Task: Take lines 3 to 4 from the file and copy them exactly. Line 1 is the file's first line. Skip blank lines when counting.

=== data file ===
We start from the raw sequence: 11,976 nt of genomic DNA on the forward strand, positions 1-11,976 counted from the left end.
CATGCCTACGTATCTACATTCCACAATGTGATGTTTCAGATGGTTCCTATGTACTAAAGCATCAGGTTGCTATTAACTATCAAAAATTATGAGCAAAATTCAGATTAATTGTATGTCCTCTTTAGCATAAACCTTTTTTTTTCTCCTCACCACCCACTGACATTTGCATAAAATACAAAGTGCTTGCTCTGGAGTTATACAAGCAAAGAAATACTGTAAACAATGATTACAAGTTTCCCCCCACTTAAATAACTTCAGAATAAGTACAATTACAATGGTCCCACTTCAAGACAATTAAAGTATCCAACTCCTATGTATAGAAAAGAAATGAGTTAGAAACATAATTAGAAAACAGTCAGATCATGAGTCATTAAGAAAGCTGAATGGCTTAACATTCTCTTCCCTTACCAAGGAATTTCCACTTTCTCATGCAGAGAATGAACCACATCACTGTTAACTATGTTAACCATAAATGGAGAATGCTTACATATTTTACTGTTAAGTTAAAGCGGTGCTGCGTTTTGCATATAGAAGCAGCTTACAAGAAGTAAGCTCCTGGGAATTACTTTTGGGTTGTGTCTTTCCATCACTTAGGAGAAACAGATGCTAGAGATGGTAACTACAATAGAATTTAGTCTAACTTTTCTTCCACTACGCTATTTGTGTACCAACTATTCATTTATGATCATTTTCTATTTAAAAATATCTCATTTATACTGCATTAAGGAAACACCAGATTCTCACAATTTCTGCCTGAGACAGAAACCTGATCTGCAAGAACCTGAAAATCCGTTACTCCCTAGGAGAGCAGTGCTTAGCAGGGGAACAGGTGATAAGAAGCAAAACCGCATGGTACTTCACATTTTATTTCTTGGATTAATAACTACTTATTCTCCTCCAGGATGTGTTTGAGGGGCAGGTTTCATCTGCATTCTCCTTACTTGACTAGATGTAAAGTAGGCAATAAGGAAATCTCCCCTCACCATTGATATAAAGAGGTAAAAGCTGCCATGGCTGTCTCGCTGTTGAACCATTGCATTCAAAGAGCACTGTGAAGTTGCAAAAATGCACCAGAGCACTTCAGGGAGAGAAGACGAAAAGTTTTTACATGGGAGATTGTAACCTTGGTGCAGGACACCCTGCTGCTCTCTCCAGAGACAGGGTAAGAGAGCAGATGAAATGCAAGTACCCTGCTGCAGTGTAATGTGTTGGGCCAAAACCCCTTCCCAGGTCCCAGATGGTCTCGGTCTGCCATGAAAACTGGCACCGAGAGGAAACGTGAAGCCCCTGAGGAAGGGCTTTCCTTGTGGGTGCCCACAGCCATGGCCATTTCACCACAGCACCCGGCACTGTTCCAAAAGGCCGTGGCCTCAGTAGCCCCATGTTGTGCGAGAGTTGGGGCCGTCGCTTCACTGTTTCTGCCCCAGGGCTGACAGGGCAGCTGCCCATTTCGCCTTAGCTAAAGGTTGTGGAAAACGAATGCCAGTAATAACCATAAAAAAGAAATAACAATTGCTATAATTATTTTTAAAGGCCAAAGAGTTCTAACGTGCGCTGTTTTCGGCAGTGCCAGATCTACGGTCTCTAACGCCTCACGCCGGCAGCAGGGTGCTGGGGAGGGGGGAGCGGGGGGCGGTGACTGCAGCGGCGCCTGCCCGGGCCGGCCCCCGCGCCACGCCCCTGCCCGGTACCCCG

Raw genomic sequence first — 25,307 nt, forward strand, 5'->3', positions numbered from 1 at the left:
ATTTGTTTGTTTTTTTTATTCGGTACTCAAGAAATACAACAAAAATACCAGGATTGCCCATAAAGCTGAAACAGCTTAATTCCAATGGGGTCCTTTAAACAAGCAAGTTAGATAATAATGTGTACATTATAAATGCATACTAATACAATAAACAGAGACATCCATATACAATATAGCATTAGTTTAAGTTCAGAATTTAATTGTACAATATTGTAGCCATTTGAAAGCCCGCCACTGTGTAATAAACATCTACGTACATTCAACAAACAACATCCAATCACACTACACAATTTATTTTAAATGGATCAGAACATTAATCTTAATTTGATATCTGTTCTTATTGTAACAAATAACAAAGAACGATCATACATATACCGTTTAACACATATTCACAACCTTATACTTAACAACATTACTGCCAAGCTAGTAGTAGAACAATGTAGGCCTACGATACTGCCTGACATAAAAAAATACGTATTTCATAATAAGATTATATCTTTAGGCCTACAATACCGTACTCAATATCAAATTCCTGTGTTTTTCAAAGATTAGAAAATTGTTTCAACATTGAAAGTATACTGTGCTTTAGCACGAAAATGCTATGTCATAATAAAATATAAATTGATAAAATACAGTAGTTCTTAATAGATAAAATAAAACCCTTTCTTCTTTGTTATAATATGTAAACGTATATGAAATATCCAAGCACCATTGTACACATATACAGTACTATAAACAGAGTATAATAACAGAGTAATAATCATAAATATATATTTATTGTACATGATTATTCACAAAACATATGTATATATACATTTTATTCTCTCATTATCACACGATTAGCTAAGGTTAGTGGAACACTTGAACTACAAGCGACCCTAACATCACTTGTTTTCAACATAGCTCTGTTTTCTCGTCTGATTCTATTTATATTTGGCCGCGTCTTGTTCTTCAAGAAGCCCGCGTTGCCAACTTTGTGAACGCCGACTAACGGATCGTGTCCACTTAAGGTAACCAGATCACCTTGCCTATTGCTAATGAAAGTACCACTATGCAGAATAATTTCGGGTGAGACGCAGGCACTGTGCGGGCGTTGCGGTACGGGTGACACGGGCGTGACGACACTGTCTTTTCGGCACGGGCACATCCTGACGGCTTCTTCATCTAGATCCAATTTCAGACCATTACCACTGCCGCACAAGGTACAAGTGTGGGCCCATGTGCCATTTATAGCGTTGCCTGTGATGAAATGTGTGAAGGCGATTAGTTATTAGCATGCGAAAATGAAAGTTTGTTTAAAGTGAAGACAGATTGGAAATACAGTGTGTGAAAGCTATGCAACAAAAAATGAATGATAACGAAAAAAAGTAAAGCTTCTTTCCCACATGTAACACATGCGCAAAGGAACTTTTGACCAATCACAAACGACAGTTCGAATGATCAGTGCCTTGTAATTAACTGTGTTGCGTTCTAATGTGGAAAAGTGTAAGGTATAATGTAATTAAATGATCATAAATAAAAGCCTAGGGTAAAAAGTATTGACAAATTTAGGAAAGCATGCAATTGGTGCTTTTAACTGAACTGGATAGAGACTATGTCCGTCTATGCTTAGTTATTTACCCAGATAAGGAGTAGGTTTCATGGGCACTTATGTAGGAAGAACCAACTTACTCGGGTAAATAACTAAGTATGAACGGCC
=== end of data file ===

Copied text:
Raw genomic sequence first — 25,307 nt, forward strand, 5'->3', positions numbered from 1 at the left:
ATTTGTTTGTTTTTTTTATTCGGTACTCAAGAAATACAACAAAAATACCAGGATTGCCCATAAAGCTGAAACAGCTTAATTCCAATGGGGTCCTTTAAACAAGCAAGTTAGATAATAATGTGTACATTATAAATGCATACTAATACAATAAACAGAGACATCCATATACAATATAGCATTAGTTTAAGTTCAGAATTTAATTGTACAATATTGTAGCCATTTGAAAGCCCGCCACTGTGTAATAAACATCTACGTACATTCAACAAACAACATCCAATCACACTACACAATTTATTTTAAATGGATCAGAACATTAATCTTAATTTGATATCTGTTCTTATTGTAACAAATAACAAAGAACGATCATACATATACCGTTTAACACATATTCACAACCTTATACTTAACAACATTACTGCCAAGCTAGTAGTAGAACAATGTAGGCCTACGATACTGCCTGACATAAAAAAATACGTATTTCATAATAAGATTATATCTTTAGGCCTACAATACCGTACTCAATATCAAATTCCTGTGTTTTTCAAAGATTAGAAAATTGTTTCAACATTGAAAGTATACTGTGCTTTAGCACGAAAATGCTATGTCATAATAAAATATAAATTGATAAAATACAGTAGTTCTTAATAGATAAAATAAAACCCTTTCTTCTTTGTTATAATATGTAAACGTATATGAAATATCCAAGCACCATTGTACACATATACAGTACTATAAACAGAGTATAATAACAGAGTAATAATCATAAATATATATTTATTGTACATGATTATTCACAAAACATATGTATATATACATTTTATTCTCTCATTATCACACGATTAGCTAAGGTTAGTGGAACACTTGAACTACAAGCGACCCTAACATCACTTGTTTTCAACATAGCTCTGTTTTCTCGTCTGATTCTATTTATATTTGGCCGCGTCTTGTTCTTCAAGAAGCCCGCGTTGCCAACTTTGTGAACGCCGACTAACGGATCGTGTCCACTTAAGGTAACCAGATCACCTTGCCTATTGCTAATGAAAGTACCACTATGCAGAATAATTTCGGGTGAGACGCAGGCACTGTGCGGGCGTTGCGGTACGGGTGACACGGGCGTGACGACACTGTCTTTTCGGCACGGGCACATCCTGACGGCTTCTTCATCTAGATCCAATTTCAGACCATTACCACTGCCGCACAAGGTACAAGTGTGGGCCCATGTGCCATTTATAGCGTTGCCTGTGATGAAATGTGTGAAGGCGATTAGTTATTAGCATGCGAAAATGAAAGTTTGTTTAAAGTGAAGACAGATTGGAAATACAGTGTGTGAAAGCTATGCAACAAAAAATGAATGATAACGAAAAAAAGTAAAGCTTCTTTCCCACATGTAACACATGCGCAAAGGAACTTTTGACCAATCACAAACGACAGTTCGAATGATCAGTGCCTTGTAATTAACTGTGTTGCGTTCTAATGTGGAAAAGTGTAAGGTATAATGTAATTAAATGATCATAAATAAAAGCCTAGGGTAAAAAGTATTGACAAATTTAGGAAAGCATGCAATTGGTGCTTTTAACTGAACTGGATAGAGACTATGTCCGTCTATGCTTAGTTATTTACCCAGATAAGGAGTAGGTTTCATGGGCACTTATGTAGGAAGAACCAACTTACTCGGGTAAATAACTAAGTATGAACGGCC